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Top 6 tips for including more shared reading in your child’s daily routine

A woman and her daughter share a picture book. The article title is overlaid across the image

In a survey I recently conducted, one of the most common reasons why parents and carers didn’t read out loud to their children more was because either they or their children didn’t have enough time. Given how important it is to read out loud to children, I thought I’d share some tips on how to build more shared reading into your daily routine.

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Just because your child can read independently doesn’t mean you should stop reading out loud to them

A survey by Scholastic (Australian Kids and Family Reading Report) found that 20% of parents stopped reading to their children before they turned nine. Yet 36% of children aged 6-11 whose parents had stopped reading to them wished their parents hadn’t stopped.

Reading out loud is incredibly important for kids so ceasing the practice isn’t just a disappointment. It can also have ramifications for their literacy.
A child reads a story to herself

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When should you read to your child?

In a recent post, I talked about the many benefits of reading out loud to your child (or a child you care for). Many parents and carers wonder though when they should start reading to their young charges. The short answer is as soon as possible after birth, if not before. Read on to learn enough to decide when you will start reading to the little one in your life.
Text reads: When should you read to your child? And there are three images - one of a pregnant lady, one of a newborn and one of an older child

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Why is reading out loud good for kids?

A man reading a picture book to a young child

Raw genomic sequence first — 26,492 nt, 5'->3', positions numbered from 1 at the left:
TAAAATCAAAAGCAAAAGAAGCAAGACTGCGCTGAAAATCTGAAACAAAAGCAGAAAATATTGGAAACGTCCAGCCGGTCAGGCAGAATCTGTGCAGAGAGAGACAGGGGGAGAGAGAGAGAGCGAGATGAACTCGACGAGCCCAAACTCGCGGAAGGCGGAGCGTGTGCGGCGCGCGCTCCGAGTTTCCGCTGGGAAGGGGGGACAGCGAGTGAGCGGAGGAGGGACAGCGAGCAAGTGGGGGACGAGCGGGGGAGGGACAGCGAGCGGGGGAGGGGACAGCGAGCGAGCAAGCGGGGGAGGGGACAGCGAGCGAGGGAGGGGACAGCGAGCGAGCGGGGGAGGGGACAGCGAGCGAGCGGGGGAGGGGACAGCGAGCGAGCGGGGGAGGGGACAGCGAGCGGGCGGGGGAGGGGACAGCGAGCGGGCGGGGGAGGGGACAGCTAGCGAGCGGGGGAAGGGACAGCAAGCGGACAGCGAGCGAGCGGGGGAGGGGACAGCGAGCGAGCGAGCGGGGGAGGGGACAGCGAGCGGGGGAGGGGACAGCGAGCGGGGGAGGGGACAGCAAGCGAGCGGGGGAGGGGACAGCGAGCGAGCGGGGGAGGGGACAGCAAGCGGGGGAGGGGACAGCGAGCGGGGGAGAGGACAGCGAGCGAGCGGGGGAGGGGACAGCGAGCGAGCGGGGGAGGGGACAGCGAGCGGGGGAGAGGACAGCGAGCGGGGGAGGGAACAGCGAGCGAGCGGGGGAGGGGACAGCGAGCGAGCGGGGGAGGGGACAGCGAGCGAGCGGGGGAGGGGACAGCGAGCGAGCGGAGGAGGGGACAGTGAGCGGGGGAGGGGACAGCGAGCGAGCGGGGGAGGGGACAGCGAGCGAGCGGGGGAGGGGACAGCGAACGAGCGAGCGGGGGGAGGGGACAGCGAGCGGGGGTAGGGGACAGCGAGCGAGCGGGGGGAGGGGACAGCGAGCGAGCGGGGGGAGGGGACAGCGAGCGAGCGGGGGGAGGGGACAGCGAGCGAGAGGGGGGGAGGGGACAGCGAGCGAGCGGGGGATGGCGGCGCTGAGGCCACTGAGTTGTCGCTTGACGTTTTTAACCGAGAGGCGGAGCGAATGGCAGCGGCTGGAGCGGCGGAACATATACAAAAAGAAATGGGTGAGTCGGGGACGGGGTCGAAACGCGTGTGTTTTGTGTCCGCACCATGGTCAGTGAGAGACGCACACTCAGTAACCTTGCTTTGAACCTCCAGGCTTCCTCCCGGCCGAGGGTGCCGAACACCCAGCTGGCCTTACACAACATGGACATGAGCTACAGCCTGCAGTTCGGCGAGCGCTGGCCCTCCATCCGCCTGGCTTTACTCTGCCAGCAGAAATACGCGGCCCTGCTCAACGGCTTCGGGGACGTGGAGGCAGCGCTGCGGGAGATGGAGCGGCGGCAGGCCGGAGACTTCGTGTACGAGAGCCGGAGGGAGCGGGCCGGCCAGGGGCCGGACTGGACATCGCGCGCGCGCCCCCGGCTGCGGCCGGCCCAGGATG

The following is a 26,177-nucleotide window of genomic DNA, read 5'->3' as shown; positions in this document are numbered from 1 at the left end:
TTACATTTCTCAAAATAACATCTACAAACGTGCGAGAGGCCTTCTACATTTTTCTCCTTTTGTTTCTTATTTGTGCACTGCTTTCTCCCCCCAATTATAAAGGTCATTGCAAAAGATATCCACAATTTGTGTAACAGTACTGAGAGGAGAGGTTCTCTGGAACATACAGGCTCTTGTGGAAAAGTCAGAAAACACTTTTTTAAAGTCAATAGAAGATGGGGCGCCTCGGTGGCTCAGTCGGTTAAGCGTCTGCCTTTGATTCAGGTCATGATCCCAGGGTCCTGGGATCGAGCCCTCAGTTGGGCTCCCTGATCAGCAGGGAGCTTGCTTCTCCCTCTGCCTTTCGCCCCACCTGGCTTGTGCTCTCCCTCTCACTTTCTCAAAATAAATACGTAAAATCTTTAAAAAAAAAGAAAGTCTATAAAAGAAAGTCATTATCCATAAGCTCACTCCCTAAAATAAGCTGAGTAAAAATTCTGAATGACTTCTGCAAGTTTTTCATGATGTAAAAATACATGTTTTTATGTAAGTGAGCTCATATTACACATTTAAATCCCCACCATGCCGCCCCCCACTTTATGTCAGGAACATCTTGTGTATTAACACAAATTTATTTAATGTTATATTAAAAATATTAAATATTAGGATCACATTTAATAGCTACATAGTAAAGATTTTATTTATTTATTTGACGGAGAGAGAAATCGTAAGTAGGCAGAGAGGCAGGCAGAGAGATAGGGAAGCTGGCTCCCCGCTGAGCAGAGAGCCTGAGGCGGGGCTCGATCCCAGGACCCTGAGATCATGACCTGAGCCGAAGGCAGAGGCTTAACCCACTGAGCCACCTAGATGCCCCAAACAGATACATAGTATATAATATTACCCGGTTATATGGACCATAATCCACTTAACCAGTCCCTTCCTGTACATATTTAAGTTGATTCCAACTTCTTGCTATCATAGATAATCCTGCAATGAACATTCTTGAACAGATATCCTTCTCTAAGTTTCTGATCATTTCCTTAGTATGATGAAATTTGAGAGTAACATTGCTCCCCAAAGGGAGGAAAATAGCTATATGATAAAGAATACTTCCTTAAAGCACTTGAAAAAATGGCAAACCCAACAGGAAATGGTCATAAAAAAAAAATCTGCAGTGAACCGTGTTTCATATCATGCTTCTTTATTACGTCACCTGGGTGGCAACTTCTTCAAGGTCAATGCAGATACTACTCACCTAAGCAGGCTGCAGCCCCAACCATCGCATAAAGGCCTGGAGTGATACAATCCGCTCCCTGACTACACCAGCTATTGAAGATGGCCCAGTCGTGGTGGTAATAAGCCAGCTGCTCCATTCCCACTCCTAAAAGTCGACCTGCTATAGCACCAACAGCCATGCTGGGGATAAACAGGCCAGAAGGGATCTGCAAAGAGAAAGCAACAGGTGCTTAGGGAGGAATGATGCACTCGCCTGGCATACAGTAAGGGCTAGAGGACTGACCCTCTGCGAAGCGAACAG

Reading out loud is one of the best things you can do for your child (or any child you care for). Regularly sharing stories with your child is critical for helping him/her to develop strong literacy skills, a good vocabulary and a lively imagination (Melbourne Child Psychology & School Psychology Services). I think you’ll agree that most of us expect these sorts of benefits from reading but there are a wide variety of other benefits that are more unexpected, such as social-emotional skills. If you need some motivation to make reading out loud to your child a regular event, check out the benefits below.

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10 annoying things children do at nappy changing time

I’ve heard it said that nappy changing time is a ‘special time of bonding’ with your baby ‘full of happy songs and cherished routines like pretend toe eating’ (am I the only one who had never previously considered pretending to eat my baby’s toes?). And sure, you do get some one-on-one time with Bub. However, given the difficulties many parents face with feelings of inadequacy when all they see on social media is photo after photos of 100% together parents with their perfect little angels, I thought today I’d do a fun post about one of the not so fun moments in the life of a parent. So if you’ve ever had a disaster nappy change (and seriously, we all have, regardless of what people show on social media) hopefully you’ll find this at least a little amusing – and maybe comforting on those days where it feels like everything is going wrong. And for those expectant parents, here’s a sneak peak of what you’re in for!

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